September 22, 2021 323 PM
MARFA — It’s been over three months since a fire broke out inside Judd Foundation’s Architecture Office that had been undergoing historic renovations since 2018. On June 4, the day of the fire, the flames spread quickly, leaving the building a husk of its former self.
Yet in the aftermath of the fire, the building remained largely untouched. There has been little activity outside of the building once Judd Foundation installed vertical steel beams to shore up the sides of the building. However, the foundation finally received permission from the city and its insurance company to clean up the debris inside and try to determine the cause of the fire –– a process known as remediation.
There will be two phases to the remediation process, which is expected to continue through to the end of October. The first phase is all about protecting the structural integrity of the building, as the damage to its walls is still in question. Specialized contractors are scheduled to add steel beams to the inside to provide more support to the structure.
To install the beams, the contractors will have to use a crane to lift materials and equipment into the building. While the crane is in operation, Highland Avenue will be intermittently closed down. Judd Foundation said that it expects this work to last as long as seven to ten days, but that the contractors could finish sooner.
The second phase will begin toward the beginning of October after the shoring is complete and continue for approximately three weeks. This is when the investigation into the cause and origin of the fire will begin. Contractors will go inside the building to remove debris in hopes of determining what caused the fire that night.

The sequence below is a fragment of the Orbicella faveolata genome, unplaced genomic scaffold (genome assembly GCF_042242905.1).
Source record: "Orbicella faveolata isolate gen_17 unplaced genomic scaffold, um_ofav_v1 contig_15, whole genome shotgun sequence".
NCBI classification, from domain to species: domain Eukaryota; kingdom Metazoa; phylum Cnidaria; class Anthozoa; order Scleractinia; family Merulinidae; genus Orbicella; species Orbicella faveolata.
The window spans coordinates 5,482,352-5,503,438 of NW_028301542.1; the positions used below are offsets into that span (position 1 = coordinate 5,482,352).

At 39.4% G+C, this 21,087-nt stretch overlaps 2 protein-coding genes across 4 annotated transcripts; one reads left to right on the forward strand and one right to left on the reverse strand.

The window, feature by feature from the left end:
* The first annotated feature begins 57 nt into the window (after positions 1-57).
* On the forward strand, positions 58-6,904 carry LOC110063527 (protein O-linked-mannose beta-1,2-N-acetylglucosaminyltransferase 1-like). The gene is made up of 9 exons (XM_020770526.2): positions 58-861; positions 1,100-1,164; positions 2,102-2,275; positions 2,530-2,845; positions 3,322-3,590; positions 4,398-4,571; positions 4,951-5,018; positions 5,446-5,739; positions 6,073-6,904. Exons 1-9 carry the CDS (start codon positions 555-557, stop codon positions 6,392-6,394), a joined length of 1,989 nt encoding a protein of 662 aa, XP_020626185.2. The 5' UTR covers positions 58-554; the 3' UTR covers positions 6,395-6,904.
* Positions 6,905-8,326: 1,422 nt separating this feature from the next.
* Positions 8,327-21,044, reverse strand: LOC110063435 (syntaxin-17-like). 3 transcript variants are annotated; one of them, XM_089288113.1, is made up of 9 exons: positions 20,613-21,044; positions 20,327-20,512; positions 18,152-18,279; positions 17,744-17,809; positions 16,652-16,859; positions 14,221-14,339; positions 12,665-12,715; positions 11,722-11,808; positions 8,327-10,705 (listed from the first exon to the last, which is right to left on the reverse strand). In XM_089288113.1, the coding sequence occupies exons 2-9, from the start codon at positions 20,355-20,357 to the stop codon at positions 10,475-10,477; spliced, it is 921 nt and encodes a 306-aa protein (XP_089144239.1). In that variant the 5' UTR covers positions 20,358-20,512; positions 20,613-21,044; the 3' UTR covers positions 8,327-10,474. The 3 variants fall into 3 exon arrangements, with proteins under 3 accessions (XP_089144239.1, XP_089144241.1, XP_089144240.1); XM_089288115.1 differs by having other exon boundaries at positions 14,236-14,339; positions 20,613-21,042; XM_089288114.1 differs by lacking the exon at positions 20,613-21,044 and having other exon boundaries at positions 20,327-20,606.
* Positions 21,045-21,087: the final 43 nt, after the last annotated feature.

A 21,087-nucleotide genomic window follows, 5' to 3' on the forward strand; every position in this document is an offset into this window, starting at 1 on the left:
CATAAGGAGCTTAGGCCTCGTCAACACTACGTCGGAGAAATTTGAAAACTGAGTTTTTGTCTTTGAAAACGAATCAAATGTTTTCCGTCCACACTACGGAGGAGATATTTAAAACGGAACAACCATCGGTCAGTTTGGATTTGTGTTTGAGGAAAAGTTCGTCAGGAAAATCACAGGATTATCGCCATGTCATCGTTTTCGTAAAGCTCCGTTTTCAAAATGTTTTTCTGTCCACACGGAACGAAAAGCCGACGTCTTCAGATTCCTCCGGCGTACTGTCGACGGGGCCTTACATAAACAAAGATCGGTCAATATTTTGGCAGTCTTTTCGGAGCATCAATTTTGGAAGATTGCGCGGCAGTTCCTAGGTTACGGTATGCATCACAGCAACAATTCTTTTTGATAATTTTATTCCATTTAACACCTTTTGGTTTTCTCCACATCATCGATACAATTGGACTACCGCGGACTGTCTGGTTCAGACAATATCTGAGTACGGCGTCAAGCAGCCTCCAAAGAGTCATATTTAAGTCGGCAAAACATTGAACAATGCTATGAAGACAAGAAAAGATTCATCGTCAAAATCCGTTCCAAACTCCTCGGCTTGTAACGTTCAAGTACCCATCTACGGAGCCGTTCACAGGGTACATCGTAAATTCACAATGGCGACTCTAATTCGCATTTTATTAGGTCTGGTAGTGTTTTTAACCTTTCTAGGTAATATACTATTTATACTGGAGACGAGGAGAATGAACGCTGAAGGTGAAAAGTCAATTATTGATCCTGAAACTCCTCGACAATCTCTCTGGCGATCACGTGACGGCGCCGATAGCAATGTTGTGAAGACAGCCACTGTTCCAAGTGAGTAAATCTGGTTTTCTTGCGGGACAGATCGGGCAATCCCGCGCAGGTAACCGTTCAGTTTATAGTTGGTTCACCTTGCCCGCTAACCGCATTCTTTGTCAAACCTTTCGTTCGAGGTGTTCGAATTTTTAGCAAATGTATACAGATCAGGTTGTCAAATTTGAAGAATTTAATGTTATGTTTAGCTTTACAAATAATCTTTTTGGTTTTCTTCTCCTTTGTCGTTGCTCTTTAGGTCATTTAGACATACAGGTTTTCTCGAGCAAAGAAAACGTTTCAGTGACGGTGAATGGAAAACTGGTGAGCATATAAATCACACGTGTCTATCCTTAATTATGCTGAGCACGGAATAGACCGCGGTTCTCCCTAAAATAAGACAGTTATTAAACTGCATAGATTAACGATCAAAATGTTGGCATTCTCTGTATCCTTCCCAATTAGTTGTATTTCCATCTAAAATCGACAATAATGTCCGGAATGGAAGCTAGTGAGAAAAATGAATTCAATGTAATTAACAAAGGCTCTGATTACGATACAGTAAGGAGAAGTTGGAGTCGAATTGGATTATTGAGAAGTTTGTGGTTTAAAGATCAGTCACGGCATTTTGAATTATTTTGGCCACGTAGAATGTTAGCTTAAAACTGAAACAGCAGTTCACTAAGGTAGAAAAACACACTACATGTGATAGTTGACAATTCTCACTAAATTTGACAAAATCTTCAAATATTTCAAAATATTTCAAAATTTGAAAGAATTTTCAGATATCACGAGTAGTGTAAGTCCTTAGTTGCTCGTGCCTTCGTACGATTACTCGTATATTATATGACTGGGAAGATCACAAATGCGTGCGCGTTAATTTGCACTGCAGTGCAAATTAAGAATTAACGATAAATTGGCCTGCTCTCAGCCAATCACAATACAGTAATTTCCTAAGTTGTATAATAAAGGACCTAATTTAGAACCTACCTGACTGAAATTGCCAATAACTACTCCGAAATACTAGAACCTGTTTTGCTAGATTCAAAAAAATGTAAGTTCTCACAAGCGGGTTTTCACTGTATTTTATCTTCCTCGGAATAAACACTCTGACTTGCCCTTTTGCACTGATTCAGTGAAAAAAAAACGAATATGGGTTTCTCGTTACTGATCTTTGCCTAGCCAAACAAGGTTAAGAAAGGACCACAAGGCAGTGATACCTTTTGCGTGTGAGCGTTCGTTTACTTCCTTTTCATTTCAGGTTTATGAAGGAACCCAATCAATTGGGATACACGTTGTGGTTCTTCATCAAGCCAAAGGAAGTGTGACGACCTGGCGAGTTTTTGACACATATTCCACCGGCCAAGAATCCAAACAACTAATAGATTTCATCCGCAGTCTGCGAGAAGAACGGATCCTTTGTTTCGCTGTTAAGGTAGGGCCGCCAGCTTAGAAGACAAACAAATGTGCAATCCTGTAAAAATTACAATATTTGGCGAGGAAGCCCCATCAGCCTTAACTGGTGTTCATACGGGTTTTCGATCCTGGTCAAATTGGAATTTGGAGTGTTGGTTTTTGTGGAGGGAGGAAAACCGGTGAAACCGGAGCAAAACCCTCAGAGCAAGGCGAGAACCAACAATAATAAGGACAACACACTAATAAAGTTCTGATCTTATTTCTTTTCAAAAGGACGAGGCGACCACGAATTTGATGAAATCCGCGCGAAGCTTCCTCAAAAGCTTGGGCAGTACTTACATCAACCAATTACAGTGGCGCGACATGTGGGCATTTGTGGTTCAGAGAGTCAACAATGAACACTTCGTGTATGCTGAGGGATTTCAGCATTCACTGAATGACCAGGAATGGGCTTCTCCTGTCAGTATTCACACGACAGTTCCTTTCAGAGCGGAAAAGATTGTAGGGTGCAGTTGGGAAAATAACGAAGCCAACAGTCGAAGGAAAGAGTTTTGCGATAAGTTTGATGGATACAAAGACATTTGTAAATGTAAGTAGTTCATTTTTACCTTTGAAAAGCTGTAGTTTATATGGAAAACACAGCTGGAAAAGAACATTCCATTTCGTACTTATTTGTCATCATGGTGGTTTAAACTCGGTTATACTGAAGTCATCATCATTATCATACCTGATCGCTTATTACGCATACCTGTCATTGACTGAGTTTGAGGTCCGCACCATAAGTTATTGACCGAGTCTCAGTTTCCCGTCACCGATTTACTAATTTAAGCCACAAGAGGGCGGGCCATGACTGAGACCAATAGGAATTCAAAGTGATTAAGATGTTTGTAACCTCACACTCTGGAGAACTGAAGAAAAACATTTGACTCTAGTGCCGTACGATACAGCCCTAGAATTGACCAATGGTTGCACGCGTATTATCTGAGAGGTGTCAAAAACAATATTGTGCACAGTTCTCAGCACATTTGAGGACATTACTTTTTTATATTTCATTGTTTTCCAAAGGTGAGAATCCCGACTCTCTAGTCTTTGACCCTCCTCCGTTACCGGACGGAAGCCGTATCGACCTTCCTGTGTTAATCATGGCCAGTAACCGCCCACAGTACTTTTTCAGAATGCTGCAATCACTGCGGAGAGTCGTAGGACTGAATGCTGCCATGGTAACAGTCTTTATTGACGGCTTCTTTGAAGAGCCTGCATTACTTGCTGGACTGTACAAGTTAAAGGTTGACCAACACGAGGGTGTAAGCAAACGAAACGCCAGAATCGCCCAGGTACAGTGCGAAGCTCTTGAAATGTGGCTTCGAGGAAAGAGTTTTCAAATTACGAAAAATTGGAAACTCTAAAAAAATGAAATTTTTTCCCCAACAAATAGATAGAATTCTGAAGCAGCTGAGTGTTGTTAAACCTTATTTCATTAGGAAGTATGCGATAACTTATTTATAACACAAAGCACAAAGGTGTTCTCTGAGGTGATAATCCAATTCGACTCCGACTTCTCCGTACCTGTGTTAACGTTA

As The Big Bend Sentinel previously reported, in September 2018 the Judd Foundation began renovating the 5,000-square-foot building that the late artist Donald Judd used as his architecture office, with a living quarters on the second floor intended for guests. The plan –– budgeted at $2,000,000 –– was to open the first floor to the public, showcasing some of Judd’s architectural designs, while the second floor would include the fully-restored guest space.
The restoration was set to be complete in July, opening up to the public this fall. Then, in the early hours of June 4, the fire broke out inside the building, eventually setting the roof ablaze. The middle section of the second floor caved into the first. Inside, construction materials and equipment burned black.
“It’s a total loss for the most part. The building is basically gutted,” said Gary Mitschke, the chief of the Marfa Volunteer Fire Department, on the morning after the fire. “They had a top-of-the-line sprinkler system and alarm system that wasn’t hooked up quite yet, which is really unfortunate because it probably would’ve saved the building.”
Since then Judd Foundation has been waiting to determine the structural integrity of the building and whether it could salvage any of the renovation materials.
Coinciding with the remediation process is The Texas Department of Transportation’s months-long road improvement project to Highland Avenue, as The Big Bend Sentinel previously reported. As the worksites for the projects overlap, Judd Foundation is coordinating with TxDOT to work around the agency’s schedule.